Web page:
Public Release:  U of M researchers find new, more effective treatment for toxic shock syndrome

University of Minnesota

Researchers at the University of Minnesota and the University of Illinois at Urbana-Champaign have developed a new therapeutic that neutralizes Toxic Shock Syndrome (TSS) more effectively than other treatments.

Toxic Shock Syndrome is a rare, life-threatening bacterial infection that can cause multi-organ failure and death. A major cause of the disease is a superantigen called staphylococcal enterotoxin B (SEB), which is produced by Staphylococcus aureus bacteria. SEB binds to T-lymphocytes in the body causing the release of cytokines, resulting in the dramatic blood pressure drop seen in TSS.

Currently, TSS can be treated with antibiotics to kill the bacteria and antibodies to neutralize SEB. But, as published in the May 21, 2007 issue of Nature Medicine, scientists have engineered a new high-affinity molecule known as V-beta which blocks SEB's ability to bind to T-cells. By targeting the early stages of disease onset, V-beta neutralizes SEB at a rate 2000 times more effective than typical antibody treatment.

"The development and efficacy of V-beta in animal models is a very significant advancement in infectious disease treatment," said Patrick Schlievert, Ph.D., co-author of the paper and professor of microbiology at the University of Minnesota Medical School. "It represents an easily produced, potential treatment for diseases caused by SEB and other superantigens associated with TSS."

Schlievert and colleague Marnie Peterson, Pharm.D., Ph.D., co-author and assistant professor at the University of Minnesota College of Pharmacy Department of Experimental and Clinical Pharmacology, studied the effects of V-beta on SEB in rabbit models. The treatment of rabbits with SEB was successful when given V-beta following onset of disease, after SEB had caused a high fever and symptoms of TSS, and after rabbits had been exposed to SEB on a continuous basis.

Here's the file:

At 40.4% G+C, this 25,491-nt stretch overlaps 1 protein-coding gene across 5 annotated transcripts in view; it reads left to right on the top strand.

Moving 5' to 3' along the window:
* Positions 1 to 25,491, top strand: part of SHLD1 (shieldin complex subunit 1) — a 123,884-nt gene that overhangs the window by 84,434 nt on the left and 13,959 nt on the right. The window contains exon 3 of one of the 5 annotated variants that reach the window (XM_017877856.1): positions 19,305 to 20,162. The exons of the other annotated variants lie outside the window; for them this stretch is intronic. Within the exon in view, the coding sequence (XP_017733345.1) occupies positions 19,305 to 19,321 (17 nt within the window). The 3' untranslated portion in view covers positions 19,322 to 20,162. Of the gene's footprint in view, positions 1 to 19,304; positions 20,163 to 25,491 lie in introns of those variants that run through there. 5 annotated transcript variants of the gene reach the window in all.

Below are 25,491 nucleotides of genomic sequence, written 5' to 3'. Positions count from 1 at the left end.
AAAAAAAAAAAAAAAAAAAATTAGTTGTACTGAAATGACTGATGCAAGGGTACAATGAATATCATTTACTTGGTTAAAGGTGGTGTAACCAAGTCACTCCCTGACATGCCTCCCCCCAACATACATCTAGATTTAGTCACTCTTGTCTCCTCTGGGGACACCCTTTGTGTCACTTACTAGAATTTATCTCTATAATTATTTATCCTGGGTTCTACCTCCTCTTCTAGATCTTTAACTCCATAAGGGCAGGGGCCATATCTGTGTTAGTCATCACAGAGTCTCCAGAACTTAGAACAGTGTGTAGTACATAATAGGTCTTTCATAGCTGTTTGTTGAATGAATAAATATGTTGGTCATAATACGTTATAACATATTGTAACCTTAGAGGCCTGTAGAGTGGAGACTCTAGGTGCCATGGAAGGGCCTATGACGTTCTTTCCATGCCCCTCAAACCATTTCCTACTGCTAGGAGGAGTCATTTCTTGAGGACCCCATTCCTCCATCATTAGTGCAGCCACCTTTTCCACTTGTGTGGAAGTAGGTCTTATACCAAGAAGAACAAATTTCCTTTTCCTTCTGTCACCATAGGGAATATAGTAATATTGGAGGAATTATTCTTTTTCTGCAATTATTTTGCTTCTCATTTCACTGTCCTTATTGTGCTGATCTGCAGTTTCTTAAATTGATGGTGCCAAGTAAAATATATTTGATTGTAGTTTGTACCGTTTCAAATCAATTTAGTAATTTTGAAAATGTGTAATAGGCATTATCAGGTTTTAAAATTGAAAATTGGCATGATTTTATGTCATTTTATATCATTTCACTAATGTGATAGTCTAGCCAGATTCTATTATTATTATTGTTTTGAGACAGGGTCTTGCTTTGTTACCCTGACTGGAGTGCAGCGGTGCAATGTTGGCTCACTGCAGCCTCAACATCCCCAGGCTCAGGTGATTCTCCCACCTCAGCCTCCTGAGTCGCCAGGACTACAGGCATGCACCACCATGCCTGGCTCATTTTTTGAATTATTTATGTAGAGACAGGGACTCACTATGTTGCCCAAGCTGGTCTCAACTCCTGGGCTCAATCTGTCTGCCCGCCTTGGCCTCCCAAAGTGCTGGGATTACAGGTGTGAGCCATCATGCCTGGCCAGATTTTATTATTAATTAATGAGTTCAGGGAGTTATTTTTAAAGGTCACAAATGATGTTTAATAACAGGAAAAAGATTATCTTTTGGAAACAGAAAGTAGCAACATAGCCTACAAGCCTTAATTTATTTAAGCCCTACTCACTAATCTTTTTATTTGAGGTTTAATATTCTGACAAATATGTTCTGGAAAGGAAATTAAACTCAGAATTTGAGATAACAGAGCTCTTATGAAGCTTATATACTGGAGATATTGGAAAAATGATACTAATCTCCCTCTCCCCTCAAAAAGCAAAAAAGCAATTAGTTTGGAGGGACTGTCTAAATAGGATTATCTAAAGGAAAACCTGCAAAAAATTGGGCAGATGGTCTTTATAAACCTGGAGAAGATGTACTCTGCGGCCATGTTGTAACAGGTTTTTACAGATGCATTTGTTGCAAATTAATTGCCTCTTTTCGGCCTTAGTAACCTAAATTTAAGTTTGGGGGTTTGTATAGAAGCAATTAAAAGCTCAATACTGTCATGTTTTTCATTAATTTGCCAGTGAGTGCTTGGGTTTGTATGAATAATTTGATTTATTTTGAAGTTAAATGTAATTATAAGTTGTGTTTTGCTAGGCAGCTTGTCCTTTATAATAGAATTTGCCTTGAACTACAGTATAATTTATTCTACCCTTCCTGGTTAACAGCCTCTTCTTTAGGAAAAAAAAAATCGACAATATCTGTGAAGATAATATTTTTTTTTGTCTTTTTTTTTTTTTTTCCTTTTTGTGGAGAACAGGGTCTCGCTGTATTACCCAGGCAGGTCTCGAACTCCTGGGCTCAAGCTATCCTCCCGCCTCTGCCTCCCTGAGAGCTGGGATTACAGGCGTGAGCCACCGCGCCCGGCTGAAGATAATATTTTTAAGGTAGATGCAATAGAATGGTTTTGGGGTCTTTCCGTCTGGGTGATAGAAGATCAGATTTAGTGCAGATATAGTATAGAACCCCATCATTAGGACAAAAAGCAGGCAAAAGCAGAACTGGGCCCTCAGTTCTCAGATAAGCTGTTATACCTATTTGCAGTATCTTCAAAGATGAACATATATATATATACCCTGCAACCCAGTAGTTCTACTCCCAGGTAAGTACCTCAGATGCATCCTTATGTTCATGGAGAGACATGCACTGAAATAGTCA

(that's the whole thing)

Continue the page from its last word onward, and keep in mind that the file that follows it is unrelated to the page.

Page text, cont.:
"Not only is SEB a major cause of Toxic Shock Syndrome, it also is considered a potential biological weapon," explained Schlievert. "With that in mind, the small amount of V-beta needed for SEB neutralization makes this a truly significant discovery and useful therapy."

Approximately 3 out of every 100,000 people will get TSS annually. In addition, nearly 35,000 people die every year from post influenza infection, which is often caused by TSS or pneumonia. Symptoms of TSS include high fever, low blood pressure, vomiting and diarrhea, and a rash that looks similar to sunburn. While the infection often occurs in menstruating women and is associated with the use of superabsorbent tampons and contraceptive items, it can also affect men, children and postmenopausal women, particularly following respiratory viral infections. Other risk factors include skin wounds and surgery.

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This study was supported by the National Institutes of Health.

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